A Kuwaiti court sentenced a local writer on Tuesday to seven years in jail after he had insulted the Gulf state’s religious minority on Twitter.
The public messaging site had already put several users in trouble with Kuwaiti authorities. Only last month, police had arrested another Kuwaiti citizen for insulting Prophet Mohammed on his Twitter account.
Similar incidents were witnessed in Tunisia where two young men were sentenced to seven years in prison last week for committing “blasphemy” in online posts deemed controversial.
In Palestine, security forces arrested on April 4, Ismat Abdul-Khaleq, a West Bank university lecturer for posting on her Facebook page a demand that President Mahmoud Abbas resign, and calling him a traitor.
A few months ago, young activists in Lebanon were detained (then released) for allegedly insulting the president of the republic on Facebook.
If it is not a government or regulatory authority passing judgment on what is posted on social media sites, it can be a community calling for individuals to be punished for expressing their views.
Sometimes it is both.
In February, Hamza Kashgari, a 23-year-old journalist in Jeddah, posted a series of tweets of imaginary conversations with the Prophet. His tweets were met with a storm of condemnation from the public, some who demanded he be tried, others called for his death.
The list of people who have been sentenced, arrested, or condemned for expressing their views on social media platforms in the Arab world is long.
People in the online community discuss topics and issues raised every day in salons, coffee shops, universities …The only major difference is that once those views are online, the messages are archived and can be used as proof.
This begs the question: what are the true limits of free speech on the Internet? And should there be any limits in the first place?
In an interview with Al Arabiya, the director of SKeyes, the center for media and cultural freedom in the Middle East, Ayman Mhanna, said: “Governments are arming themselves with technologies that allow filtering information and monitoring what people write. China and Saudi Arabia are very clear examples of this.
“It is much harder for organizations, such as SKeyes to monitor whether freedom of speech online is respected, because we cannot, by definition, detect self-censorship. As a position of principle, we’re against government monitoring of free speech, but we call for the respect of Article 19 of the Universal Declaration of Human Rights, which guarantees free speech while stating that there could be some exceptions, linked to high national security or private life issues, provided that they are openly defined in a democratically adopted law, to clearly depict the scope of these exceptions,” said Mhanna.
The dangers of freedom of speech online, according to SKeyes’ director, if any, are hate speech that can directly lead to criminal acts or calls for violence.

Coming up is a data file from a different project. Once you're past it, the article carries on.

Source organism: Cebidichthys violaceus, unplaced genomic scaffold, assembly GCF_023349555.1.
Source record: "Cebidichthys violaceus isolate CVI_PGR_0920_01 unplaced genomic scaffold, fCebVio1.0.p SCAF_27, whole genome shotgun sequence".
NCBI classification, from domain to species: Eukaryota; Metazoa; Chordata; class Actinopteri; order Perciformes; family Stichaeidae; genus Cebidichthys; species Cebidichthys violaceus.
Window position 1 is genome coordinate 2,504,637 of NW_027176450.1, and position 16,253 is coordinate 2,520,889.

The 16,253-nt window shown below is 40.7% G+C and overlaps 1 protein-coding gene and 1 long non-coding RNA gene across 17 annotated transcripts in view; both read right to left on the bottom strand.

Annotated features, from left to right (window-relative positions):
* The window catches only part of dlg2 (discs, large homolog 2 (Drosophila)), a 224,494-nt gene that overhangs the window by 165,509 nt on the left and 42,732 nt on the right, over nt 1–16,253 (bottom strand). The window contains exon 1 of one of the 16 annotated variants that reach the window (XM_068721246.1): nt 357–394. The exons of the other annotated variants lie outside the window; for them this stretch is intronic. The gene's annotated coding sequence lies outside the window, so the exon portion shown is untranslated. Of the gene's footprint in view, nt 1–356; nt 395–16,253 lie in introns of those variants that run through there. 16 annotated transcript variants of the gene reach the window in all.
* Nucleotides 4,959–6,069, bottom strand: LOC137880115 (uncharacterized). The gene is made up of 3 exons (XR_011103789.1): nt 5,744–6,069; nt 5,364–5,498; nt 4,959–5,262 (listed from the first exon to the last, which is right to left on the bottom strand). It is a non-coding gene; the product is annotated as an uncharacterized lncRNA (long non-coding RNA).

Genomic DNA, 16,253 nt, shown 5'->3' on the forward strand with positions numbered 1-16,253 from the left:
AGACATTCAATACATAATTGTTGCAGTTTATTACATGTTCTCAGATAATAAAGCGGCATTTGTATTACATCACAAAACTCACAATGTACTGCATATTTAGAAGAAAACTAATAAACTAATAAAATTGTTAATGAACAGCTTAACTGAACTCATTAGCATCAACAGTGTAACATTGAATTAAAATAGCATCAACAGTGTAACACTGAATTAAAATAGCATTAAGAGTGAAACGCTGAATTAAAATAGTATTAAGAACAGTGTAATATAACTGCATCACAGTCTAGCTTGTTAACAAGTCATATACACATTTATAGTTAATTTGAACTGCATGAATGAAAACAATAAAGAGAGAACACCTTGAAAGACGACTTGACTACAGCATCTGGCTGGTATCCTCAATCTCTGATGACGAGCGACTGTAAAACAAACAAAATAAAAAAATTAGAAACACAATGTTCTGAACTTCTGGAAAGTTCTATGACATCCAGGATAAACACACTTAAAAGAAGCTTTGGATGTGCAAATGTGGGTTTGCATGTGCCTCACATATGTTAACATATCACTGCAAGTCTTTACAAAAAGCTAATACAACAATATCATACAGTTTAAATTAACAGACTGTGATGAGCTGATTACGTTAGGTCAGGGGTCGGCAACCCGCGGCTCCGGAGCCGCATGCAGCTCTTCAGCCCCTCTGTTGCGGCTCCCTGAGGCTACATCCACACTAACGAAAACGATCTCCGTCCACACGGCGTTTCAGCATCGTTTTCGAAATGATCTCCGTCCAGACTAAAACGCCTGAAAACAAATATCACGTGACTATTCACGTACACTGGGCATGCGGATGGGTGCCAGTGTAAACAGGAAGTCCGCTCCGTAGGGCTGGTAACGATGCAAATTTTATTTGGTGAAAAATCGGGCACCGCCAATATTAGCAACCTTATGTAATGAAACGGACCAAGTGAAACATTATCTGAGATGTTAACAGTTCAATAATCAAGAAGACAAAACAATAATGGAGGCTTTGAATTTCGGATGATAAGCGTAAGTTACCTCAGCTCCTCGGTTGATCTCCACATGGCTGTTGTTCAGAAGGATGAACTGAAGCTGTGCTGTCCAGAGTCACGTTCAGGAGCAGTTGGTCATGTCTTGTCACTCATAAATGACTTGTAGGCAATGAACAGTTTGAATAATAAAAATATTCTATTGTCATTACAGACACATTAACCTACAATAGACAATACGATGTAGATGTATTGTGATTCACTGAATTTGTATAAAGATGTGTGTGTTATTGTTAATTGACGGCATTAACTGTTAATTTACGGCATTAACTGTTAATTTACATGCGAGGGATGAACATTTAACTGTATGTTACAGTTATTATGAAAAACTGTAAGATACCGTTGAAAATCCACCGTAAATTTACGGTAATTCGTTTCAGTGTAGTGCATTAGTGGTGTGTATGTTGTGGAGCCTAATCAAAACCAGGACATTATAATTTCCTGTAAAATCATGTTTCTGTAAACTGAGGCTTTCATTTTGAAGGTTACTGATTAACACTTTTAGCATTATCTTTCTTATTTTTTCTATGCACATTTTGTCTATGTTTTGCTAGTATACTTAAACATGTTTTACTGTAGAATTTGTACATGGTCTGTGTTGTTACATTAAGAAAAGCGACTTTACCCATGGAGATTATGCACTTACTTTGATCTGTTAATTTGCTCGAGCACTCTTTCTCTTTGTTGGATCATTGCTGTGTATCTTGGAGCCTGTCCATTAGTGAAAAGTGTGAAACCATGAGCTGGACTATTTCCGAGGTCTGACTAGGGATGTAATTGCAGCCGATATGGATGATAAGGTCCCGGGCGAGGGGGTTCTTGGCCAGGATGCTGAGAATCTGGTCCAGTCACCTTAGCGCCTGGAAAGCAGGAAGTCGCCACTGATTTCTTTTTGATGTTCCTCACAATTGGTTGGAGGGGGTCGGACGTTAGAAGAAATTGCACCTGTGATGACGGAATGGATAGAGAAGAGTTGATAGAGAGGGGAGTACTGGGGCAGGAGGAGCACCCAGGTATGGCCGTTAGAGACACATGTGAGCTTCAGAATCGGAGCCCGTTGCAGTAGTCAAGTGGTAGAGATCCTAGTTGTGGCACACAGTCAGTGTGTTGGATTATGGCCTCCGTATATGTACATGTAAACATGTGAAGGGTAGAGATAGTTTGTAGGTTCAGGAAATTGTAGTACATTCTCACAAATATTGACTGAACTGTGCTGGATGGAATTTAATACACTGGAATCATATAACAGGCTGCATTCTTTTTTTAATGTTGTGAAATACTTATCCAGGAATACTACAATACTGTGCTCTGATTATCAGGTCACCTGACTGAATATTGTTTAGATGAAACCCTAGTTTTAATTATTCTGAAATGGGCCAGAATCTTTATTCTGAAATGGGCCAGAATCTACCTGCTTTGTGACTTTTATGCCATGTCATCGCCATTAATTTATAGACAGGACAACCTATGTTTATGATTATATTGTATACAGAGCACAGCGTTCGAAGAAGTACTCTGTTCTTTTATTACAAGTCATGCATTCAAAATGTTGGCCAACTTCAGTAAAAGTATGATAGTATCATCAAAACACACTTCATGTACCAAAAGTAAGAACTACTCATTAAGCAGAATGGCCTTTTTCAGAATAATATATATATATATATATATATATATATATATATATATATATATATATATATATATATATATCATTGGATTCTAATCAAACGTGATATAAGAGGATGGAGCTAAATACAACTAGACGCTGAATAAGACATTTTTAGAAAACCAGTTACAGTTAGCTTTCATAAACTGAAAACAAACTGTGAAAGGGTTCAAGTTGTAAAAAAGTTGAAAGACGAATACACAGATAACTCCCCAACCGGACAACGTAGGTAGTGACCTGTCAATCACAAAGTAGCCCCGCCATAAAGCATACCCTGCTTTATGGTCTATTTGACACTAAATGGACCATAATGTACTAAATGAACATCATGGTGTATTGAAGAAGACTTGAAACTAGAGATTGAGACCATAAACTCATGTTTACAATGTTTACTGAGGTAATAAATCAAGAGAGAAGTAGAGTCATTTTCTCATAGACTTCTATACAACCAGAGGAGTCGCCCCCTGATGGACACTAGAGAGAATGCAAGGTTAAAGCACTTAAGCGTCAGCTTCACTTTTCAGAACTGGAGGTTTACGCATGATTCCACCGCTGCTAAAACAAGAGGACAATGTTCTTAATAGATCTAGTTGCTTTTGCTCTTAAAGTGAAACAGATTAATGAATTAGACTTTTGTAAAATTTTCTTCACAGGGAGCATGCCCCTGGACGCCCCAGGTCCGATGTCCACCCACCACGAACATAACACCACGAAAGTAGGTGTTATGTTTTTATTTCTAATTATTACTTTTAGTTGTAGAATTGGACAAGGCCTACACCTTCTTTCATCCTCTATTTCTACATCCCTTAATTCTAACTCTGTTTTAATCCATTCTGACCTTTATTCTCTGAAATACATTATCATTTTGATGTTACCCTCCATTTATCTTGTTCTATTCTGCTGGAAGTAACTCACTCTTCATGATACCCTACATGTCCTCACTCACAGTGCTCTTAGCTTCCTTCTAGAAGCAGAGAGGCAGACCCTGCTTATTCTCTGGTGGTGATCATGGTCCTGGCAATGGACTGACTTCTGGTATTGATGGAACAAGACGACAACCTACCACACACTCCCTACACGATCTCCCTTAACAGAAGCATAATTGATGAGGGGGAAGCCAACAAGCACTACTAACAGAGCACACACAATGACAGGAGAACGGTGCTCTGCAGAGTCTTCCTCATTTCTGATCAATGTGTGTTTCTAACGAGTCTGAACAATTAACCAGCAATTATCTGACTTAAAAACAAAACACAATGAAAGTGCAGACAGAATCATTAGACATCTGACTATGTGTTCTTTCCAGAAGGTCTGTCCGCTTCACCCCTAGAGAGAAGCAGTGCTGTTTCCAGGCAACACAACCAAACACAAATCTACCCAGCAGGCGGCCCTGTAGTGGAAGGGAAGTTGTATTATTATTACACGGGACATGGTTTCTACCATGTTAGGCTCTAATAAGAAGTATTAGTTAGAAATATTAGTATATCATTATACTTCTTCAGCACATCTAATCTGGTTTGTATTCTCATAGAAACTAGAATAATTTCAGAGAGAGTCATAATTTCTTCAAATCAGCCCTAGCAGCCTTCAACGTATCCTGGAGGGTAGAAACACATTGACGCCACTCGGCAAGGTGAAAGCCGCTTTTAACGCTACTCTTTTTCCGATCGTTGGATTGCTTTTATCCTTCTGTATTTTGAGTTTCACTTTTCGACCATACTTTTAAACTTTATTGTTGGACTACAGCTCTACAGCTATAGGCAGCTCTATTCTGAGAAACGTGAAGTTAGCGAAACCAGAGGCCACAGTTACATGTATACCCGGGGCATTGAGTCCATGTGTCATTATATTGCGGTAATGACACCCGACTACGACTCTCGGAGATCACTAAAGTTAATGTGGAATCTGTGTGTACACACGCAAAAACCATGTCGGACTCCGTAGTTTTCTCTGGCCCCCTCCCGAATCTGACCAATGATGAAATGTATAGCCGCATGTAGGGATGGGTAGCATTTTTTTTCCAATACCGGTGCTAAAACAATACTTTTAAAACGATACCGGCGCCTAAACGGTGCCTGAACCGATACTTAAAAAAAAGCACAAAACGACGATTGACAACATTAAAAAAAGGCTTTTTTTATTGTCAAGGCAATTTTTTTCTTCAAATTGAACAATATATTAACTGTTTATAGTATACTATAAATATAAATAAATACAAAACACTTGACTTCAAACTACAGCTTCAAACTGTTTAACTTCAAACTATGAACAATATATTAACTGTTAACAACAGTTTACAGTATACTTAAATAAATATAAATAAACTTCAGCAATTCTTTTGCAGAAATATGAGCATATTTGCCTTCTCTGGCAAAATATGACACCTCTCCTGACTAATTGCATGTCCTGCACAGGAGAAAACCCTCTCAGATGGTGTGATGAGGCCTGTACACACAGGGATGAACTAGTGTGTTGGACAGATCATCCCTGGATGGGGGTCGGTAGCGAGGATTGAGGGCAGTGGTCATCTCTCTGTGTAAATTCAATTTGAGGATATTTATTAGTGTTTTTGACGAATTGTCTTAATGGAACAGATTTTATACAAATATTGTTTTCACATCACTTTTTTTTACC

Talking about the Middle East, Ayman Mhnna said that “many websites and social media platforms are totally blocked in Syria for example and people are getting arrested [for] what they write on Facebook. In Palestine as well, many cases of arrests are reported based on declarations on social media networks. In Jordan, intelligence services can and are interfering with what online media outlets should publish or not on their websites.”
Mhanna continues: “Governments in the region are far from democratic standards. Their track record in respecting freedom of speech in general is dismal, so why would we trust them when it comes to online media?
“Governments have realized that people have organized themselves online to make change offline. Many important political and social topics (corruption, free speech, marginalized groups, women’s rights) are totally banned in the mainstream media. If an online space didn’t exist, all of these advocacy initiatives would certainly die, or have much harder chance to go public,” Mhanna stated.
What SKeyes is demanding from Arab governments is “lifting any filtering on websites, and increased bandwidth as well as Internet access and speed, and most importantly refrain from enacting any legislation that imposes restriction on free online speech. The only legislation that might be considered is one that tries to protect people from online identity theft, and that puts reasonable measures to protect intellectual property.”
According to Mhanna, the laws in the region are nebulous when it comes to online media and free speech: “Not only do the laws open room for interpretations, but they open ‘avenues’ for interpretations. And in most cases, the judicial authorities haven’t shown much leniency to ‘unorthodox’ messages. Open-minded judges are a ‘rare commodity’ in the region.”
The trial for violations committed online is unusual. Everyone is a witness. The law is shady. The person on trial may have posted something on an impulse or after deep reflection. And with one click, their whole life can be sent to the “recycle bin”.